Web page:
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Discussion Starter · #1 ·
Hi everyone,
Am new to the forum. I saw Forrester's post and thought I might find some help figuring what it is I have inherited in the S&W part of a friend's collection. Are any of these collectables or particularly valuable? Looks like all have been shot sparingly, perhaps once or twice and three are in the original boxes. Which one(s) would you keep?

Here are the particulars from left to right;

Holstered 357 Mag SN K489XXX Mod 19-2 4"
22 Long SN K844XXX Mod17-3 6"
357 Patrolman SN S331XXX Mod 100 28-2 4"
38 Special SN K666XXX Mod 15-2 4"
22 Long SN K904XXX Mod 18-3 4"

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Nothing uber collectible but they are all desirable. The Highway Patrolman is a Model 28-2 ( not a model 100) and the only N Frame of the bunch. These are climbing rapidly in value especially the early S prefix serial numbers. The other 4 are K Frame revolvers and all are fan favorites. The Model 18 is definitely a keeper but honestly they all are. All five are in the $750 to $900 or more range in value each depending on location and selling venue. The Model 28-2 is from 1969, the 19-2 is 1962, the 17-3 is from 1968, the 15-2 is from 1966, and the 18-3 is 1969.
 

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I count 5, Shaun. :)

Welcome to the forums from the Wiregrass! The 3 guns on the left, top and right have non-S&W grips. If you don't have the original grips, that deducts from value. Otherwise, I believe series guy's valuations are spot on.
 

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Guy is correct about the non original stocks being a bit of a ding on the value. On their own however the left set are Fuzzy Farrant stocks which bring a nice dollar on the usual auction site and the other two are Herrett's which are bringing a nice price currently. Of course this means that original S&W stocks bring a very healthy price so replacing your existing wood is going to set you back a bit should you choose to go that route.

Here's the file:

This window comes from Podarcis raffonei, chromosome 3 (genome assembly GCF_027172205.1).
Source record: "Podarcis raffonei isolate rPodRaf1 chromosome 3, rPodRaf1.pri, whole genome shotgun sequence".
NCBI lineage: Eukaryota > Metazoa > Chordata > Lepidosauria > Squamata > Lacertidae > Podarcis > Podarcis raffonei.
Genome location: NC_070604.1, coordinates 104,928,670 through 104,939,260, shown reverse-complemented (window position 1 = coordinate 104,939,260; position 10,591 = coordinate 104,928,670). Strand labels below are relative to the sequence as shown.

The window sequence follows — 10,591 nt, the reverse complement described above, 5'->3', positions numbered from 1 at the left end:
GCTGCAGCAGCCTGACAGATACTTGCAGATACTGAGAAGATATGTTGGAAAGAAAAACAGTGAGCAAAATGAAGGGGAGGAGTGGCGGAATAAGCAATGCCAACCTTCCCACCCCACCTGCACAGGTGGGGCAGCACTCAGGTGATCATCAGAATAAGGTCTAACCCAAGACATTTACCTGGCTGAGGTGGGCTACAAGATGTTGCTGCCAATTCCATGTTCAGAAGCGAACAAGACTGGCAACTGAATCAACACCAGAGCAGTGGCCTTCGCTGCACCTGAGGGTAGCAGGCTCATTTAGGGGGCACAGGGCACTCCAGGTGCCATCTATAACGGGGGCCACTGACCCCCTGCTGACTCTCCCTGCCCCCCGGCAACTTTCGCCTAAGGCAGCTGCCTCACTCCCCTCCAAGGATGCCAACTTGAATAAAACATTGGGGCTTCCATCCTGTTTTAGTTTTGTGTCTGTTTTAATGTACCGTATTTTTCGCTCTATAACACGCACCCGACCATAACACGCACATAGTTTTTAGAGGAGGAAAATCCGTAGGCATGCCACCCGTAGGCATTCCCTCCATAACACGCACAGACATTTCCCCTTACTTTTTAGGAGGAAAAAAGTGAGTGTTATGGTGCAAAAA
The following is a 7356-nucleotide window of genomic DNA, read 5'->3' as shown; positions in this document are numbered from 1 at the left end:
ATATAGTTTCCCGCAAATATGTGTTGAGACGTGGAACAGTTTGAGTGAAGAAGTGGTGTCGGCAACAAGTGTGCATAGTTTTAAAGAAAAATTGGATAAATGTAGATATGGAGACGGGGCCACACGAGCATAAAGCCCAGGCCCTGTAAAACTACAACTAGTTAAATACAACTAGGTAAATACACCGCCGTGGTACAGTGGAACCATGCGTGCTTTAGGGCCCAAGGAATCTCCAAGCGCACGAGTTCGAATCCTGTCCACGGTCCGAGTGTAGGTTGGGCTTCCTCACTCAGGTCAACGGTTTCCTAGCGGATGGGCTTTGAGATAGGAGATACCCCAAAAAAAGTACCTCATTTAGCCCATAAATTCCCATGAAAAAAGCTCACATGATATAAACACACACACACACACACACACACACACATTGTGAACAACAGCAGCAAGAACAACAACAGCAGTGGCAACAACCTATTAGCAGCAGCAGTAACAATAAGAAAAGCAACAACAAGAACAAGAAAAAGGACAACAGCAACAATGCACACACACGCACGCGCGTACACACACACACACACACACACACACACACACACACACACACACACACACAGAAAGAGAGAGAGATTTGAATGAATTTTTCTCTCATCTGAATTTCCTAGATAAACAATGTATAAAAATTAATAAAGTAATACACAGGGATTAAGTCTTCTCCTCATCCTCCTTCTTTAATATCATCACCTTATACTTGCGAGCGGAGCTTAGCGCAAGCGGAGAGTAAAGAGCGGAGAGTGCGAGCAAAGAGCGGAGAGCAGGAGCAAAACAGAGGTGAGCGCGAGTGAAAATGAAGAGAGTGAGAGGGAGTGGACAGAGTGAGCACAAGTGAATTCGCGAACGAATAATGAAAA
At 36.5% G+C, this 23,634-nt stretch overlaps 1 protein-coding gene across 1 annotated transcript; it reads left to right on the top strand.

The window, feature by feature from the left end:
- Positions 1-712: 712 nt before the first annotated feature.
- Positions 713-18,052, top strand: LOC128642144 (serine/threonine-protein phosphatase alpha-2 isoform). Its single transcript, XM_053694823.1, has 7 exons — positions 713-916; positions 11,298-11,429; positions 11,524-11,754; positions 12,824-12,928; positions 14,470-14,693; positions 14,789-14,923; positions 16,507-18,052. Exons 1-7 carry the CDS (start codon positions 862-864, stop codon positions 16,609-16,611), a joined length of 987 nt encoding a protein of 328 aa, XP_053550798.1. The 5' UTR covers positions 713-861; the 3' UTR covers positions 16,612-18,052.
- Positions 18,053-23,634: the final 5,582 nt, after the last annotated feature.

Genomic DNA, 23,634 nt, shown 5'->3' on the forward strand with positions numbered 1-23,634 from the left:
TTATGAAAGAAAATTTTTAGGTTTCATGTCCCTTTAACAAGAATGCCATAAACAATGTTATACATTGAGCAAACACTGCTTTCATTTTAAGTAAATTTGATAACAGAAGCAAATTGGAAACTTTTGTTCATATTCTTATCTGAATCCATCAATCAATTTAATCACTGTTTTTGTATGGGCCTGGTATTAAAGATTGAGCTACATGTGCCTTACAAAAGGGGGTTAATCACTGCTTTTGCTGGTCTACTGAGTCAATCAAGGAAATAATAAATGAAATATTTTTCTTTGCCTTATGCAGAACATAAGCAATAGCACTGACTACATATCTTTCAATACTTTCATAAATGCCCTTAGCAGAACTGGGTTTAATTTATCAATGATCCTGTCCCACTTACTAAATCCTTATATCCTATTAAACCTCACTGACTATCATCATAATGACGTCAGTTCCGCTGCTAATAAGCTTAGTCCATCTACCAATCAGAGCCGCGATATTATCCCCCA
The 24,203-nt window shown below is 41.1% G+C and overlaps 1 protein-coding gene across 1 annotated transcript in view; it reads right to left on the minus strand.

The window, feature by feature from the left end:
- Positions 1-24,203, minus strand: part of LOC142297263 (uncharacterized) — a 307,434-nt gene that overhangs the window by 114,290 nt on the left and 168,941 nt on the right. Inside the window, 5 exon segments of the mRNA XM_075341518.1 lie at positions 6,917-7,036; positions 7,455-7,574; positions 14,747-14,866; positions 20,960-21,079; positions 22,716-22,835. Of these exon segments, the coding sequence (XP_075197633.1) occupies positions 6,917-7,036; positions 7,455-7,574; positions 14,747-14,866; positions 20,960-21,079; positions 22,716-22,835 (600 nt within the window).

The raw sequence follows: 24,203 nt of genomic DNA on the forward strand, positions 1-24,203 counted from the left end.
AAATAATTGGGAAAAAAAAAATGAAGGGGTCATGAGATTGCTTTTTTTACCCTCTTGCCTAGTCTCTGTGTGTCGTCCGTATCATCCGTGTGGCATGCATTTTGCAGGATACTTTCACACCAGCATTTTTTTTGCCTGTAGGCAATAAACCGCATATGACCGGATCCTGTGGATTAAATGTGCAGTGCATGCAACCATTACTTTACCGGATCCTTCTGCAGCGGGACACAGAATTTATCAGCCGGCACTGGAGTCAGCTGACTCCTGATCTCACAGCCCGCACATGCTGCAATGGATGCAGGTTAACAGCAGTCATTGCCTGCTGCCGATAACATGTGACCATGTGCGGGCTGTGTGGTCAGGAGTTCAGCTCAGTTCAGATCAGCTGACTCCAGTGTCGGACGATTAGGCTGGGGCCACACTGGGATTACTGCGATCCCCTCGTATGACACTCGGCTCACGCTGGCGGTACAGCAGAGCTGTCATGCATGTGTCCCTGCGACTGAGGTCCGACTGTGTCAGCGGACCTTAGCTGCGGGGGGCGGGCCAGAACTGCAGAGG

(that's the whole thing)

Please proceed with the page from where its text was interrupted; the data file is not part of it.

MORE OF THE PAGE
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Discussion Starter · #8 ·
Guy is correct about the non original stocks being a bit of a ding on the value. On their own however the left set are Fuzzy Farrant stocks which bring a nice dollar on the usual auction site and the other two are Herrett's which are bringing a nice price currently. Of course this means that original S&W stocks bring a very healthy price so replacing your existing wood is going to set you back a bit should you choose to go that route.
Well thank you all for the guidance. I feel like I am at the antiques road show! What's with the Magnum Registry i am reading about? Does it extend to this vintage?
 

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Well thank you all for the guidance. I feel like I am at the antiques road show! What's with the Magnum Registry i am reading about? Does it extend to this vintage?
No, the registered magnum era began in 1935 and was done by 1939. It did continue with less options and without the registration number as The 357 Magnum, and later became the model 27
 

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Short answer (from the other S&W forum):
The first 5000 or so .357s made by S & W starting in 1935 were built to customer specifications, with any barrel length between 3.5 and 8.75" in 0.25" increments, with a choice of sights and stocks. The factory offered the owner the option of sending in a postcard that would register the gun to the owner, and these guns were stamped "REG ####". These guns are called Registered Magnums even without the certificate. The factory paper certificates mailed back are rare and highly sought after.

The factory stopped the registration process but made about 2000 more identical guns (minus the REG stamping) up to the beginning of WW II; these are called the "non-registered" guns. Both categories refer to pre-WW II guns.
A long and detailed history of the development of the S&W .357 Magnum, along with an image of the order form for the .357 Registered Magnum and one of the registration certificate: Smith & Wesson's Registered .357 Magnum Revolver
 

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Hi and welcome to the forum! Nice set of revolvers indeed. Anyone would like to have those examples as part of their collection. Hope you take them out for regular exercise and enjoy them. Thanks for sharing the pics.
 
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All those are very nice Smith handguns even without the original stocks. I would definite go shoot them all several times and decide if any should go after that. They are all desirable and are great shooters. Welcome to the forum.
 

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Welcome to the forum!

That is a fine looking collection of Smiths!
 
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Hey Buff,

Welcome to S&W!

Wow! You sure know how to JOIN!

Great Looking REVOLVERS!

Every one is a KEEPER!

Later, Mark
 

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Congrats on your “new to you “ revolvers. The aftermarket grips are by quality makers. Nothing to get in a big sweat about.
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